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Monday, December 3, 2012


We all have stories, the events, traditions, and occasions that make up our lives. And part of having these stories is a desire to share them, to hold our places in the world by letting others know, "Hey, I'm here, and I did something of note, something of value!"

This is what society's all about, really; it's the provision of a forum by which our stories can be exchanged, giving us a frame of reference as to where we belong, and identify those whom we will have as friends, people whose stories resonate with our own.

But what if there's no one to listen?

Recently I met a chap who had lived a long, active life, but whose activities, in recent years, were curtailed by his wife's illness. Life moved on, and left him becalmed.

We share the same interest in antique airplane resotration, and I accepted an invitation to his shop, a large, well-equipped Aladdin's Cave of aeronautical treasures.

As he showed me around, he talked about what he had done, who he had known, where he had gone. He gave life and context to the metal and wood in his shop, and created a world of the past, evanescent and lovely as a soap bubble.

When the visit was over, I realized something - he had asked me no questions about the work and airplanes and people I'd known. Not one.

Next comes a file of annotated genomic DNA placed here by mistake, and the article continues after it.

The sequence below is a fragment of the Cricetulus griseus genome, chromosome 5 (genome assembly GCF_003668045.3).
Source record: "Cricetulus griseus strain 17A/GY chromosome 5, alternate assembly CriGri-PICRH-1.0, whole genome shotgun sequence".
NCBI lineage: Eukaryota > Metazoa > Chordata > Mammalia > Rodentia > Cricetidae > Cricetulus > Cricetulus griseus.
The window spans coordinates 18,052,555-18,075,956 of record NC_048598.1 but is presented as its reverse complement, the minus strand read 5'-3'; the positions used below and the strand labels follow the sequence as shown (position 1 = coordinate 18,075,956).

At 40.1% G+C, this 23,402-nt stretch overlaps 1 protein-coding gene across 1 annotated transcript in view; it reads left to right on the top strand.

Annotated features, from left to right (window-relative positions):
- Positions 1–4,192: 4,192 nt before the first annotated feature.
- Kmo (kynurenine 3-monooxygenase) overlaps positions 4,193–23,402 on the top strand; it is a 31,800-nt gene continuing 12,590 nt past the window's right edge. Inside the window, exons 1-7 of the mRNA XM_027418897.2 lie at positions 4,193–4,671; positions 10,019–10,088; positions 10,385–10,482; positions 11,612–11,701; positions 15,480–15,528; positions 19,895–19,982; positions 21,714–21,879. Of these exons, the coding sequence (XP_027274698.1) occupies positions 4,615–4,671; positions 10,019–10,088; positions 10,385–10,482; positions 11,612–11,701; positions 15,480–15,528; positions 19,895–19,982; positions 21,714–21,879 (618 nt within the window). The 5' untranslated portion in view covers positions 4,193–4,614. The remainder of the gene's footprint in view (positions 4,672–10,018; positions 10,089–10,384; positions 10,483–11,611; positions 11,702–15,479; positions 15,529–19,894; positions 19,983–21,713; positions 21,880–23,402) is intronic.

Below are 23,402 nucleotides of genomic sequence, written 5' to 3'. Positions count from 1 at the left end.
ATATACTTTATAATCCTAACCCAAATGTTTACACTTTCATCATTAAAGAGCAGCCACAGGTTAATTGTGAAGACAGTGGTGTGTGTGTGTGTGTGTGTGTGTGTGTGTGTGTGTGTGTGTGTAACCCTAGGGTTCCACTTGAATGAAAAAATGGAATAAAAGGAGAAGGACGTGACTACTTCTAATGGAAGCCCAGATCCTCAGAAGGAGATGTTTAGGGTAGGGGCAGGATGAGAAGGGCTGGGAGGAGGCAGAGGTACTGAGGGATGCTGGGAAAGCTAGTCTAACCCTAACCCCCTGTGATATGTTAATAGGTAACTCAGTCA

It was an interesting feeling - my ego wanted to jump up and down and say, "I want to talk TOO!", but there was a deeper lesson there that was worth learning, and to learn it I had to drop something large and heavy on my ego, to get it to shut up, at least for a while.

And the lesson did come out of the mist, and took form. It's a pretty simple one.

The best stories we will ever tell are the ones in which we don't say a word.

The world's filled with talkers. But listeners, good listeners, are a terribly rare breed, because to be able to listen effectively, you have to be able to put your ego in a box, and keep it there.

Not just make it wait its turn. It's not a matter of waiting for someone else to finish and shut up so you can jump in and talk - it's a matter of just listening, and making that the purpose of your being there.

It's not an easy thing to do, but it's one of the most liberating - to realize that you can lay down your own tales, be secure in your knowledge of their worth, and give others the audience they crave, and truly need.

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